It's a little weird to hear something so profound from Cake, those kings of swinger kitsch and self-conscious, ironic cool, but I'm always up for such a pleasant surprise. "End of the Movie" reminds me not to bitch so much about living if, no matter how much I suffer, I never ask for the check before dessert. Contrasting John McCrea's deadpan delivery with bouncing, cartoony concertina and mandolin accompaniment, it also seems to poke fun at my clinging to a world that abuses me; I can't listen to this without a poignant laugh at the human condition. One hand slaps me around and reminding me of the gruesome truth, while the other holds me like an infant. This song states the double-bind of life with such utter simplicity, such matter-of-factness, that it leaves no room for rebuttal. There's no way to argue either point, and there's no reason to. Because: shhhh...it's okay.

And then we trade out for "Tougher Than It Is," which wakes up in bits and pieces like a stirring groovy angel and then pops without warning straight into a divine transmission along the lines of what a person might expect, were this laconic pop group temporarily possessed by the Buddha. This is Cake's version of The Beatles' "Tomorrow Never Knows," suddenly and surprisingly deep and wise, after an album's worth of goofing around. Paired with "End of the Movie," this couplet is an excellent presentation of the First, Second, and Third Noble Truths of Buddhism (that we suffer, that we suffer because of craving and ignorance, and that we can transcend suffering). "Tougher Than It Is" is also kind of set of pop "pointing-out instructions" - a quick-and-easy version of the Fourth Noble Truth that reminds us how to reconnect with our enlightened awareness (through attentiveness and openness, rather than trying to push around a universe that tends to fight back).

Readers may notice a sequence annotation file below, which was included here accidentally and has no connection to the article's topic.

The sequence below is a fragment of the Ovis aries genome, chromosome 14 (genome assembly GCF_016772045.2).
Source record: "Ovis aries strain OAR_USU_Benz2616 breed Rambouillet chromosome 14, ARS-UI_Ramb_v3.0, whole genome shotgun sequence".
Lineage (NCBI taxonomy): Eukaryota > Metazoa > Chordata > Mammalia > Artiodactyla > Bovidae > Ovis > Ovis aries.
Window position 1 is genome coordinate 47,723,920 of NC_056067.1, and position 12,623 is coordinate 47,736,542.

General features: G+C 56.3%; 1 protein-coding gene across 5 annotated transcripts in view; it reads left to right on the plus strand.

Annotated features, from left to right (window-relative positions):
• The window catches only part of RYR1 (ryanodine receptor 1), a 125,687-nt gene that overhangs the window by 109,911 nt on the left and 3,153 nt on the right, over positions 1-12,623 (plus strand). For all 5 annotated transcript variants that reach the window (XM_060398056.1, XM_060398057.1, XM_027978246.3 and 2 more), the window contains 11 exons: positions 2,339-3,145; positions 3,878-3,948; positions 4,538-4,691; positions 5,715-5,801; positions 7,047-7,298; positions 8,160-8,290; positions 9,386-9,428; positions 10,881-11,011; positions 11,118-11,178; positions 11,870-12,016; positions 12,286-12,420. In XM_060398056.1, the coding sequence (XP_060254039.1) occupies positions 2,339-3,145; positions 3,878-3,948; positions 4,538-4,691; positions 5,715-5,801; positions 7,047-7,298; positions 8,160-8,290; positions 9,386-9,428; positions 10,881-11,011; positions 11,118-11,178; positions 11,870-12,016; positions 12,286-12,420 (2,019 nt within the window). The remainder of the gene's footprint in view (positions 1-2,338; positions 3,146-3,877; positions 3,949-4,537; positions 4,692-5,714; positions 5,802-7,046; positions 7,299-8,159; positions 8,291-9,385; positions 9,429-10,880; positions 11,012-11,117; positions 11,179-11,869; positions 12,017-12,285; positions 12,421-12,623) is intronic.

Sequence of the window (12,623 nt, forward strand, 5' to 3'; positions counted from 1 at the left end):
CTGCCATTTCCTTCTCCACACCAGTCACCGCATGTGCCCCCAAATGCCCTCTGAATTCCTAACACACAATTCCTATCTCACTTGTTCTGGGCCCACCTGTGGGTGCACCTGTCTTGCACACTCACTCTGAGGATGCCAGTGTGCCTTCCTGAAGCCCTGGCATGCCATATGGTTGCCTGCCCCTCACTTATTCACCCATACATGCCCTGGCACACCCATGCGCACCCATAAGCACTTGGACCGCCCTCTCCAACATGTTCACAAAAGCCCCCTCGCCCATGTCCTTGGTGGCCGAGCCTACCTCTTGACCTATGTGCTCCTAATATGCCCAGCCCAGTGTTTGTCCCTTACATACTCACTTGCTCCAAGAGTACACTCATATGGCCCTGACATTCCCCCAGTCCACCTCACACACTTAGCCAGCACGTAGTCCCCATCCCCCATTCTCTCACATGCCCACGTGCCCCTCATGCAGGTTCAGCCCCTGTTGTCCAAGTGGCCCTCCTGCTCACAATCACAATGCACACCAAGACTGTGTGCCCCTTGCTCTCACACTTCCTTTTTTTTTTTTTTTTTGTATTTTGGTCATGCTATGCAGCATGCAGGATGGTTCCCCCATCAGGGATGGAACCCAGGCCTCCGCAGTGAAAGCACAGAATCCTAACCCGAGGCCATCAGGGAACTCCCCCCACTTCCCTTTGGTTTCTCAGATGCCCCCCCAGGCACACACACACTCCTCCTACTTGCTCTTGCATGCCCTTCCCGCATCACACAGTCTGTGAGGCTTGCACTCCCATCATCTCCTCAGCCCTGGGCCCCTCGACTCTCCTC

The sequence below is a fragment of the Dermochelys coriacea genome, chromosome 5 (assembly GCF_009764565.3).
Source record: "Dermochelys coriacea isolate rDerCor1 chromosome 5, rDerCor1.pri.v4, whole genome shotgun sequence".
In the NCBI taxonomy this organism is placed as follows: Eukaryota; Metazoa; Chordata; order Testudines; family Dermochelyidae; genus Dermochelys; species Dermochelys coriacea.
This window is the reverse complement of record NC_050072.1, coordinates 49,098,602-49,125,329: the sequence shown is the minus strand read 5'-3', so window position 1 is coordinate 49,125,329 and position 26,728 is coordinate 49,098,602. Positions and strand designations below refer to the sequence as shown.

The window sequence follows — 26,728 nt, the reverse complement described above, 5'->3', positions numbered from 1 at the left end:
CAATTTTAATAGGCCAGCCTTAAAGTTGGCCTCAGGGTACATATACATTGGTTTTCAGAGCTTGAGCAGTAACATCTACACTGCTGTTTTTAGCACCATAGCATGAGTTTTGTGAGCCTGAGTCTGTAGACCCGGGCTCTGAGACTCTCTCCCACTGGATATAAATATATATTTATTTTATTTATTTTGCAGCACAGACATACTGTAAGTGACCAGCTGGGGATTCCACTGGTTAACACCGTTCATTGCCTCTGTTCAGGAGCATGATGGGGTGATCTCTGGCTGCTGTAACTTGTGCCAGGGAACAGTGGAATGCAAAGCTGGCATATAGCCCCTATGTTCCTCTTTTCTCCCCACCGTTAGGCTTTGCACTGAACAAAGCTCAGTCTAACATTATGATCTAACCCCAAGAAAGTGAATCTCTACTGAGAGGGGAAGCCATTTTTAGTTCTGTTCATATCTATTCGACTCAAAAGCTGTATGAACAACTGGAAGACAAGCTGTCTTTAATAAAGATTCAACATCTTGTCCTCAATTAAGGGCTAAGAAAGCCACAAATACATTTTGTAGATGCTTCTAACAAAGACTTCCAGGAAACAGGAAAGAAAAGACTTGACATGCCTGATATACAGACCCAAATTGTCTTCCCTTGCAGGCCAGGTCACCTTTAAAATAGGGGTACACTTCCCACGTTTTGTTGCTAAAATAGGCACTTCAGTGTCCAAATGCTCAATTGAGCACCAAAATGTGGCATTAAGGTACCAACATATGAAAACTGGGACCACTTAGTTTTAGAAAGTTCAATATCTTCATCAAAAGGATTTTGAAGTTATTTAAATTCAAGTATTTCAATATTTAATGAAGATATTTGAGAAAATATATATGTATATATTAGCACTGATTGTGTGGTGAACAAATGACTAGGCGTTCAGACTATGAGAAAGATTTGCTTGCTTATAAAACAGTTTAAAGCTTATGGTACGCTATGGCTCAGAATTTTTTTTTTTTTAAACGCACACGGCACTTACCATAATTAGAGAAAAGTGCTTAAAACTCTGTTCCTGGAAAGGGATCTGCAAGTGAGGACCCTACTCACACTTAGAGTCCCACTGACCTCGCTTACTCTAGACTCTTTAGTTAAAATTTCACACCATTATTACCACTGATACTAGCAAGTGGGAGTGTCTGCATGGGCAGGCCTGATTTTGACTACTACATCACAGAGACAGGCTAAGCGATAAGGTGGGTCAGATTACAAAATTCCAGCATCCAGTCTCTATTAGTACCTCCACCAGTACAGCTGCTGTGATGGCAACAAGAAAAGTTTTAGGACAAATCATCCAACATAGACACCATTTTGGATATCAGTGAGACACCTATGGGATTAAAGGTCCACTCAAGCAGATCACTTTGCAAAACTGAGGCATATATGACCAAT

Oh, Cake. Few other artists have rendered humanity with such ruthless acceptance. Almost none have managed to do it with such catchy tunes. These two songs would be the cathartic first play at my funeral - just tragic enough to squeeze the tears out, and just comic enough to loosen people up for the rest of the playlist.